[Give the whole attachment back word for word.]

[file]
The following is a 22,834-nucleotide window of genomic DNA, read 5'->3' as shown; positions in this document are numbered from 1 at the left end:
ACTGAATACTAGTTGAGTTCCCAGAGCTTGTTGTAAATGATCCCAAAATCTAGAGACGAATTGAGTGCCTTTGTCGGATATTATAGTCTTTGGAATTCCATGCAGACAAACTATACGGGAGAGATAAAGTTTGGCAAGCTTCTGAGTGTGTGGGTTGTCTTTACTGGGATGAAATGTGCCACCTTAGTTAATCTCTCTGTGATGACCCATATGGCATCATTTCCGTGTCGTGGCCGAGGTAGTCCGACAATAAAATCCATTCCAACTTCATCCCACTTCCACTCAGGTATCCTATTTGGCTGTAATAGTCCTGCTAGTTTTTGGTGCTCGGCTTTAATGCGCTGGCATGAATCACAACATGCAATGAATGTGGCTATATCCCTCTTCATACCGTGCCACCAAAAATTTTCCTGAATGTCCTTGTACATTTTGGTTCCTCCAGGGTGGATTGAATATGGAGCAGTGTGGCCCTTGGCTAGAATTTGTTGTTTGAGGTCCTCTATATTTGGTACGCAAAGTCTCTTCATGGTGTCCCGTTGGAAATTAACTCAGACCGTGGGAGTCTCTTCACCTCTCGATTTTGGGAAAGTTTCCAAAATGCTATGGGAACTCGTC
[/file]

The following is a 22,834-nucleotide window of genomic DNA, read 5'->3' as shown; positions in this document are numbered from 1 at the left end:
ACTGAATACTAGTTGAGTTCCCAGAGCTTGTTGTAAATGATCCCAAAATCTAGAGACGAATTGAGTGCCTTTGTCGGATATTATAGTCTTTGGAATTCCATGCAGACAAACTATACGGGAGAGATAAAGTTTGGCAAGCTTCTGAGTGTGTGGGTTGTCTTTACTGGGATGAAATGTGCCACCTTAGTTAATCTCTCTGTGATGACCCATATGGCATCATTTCCGTGTCGTGGCCGAGGTAGTCCGACAATAAAATCCATTCCAACTTCATCCCACTTCCACTCAGGTATCCTATTTGGCTGTAATAGTCCTGCTAGTTTTTGGTGCTCGGCTTTAATGCGCTGGCATGAATCACAACATGCAATGAATGTGGCTATATCCCTCTTCATACCGTGCCACCAAAAATTTTCCTGAATGTCCTTGTACATTTTGGTTCCTCCAGGGTGGATTGAATATGGAGCAGTGTGGCCCTTGGCTAGAATTTGTTGTTTGAGGTCCTCTATATTTGGTACGCAAAGTCTCTTCATGGTGTCCCGTTGGAAATTAACTCAGACCGTGGGAGTCTCTTCACCTCTCGATTTTGGGAAAGTTTCCAAAATGCTATGGGAACTCGTC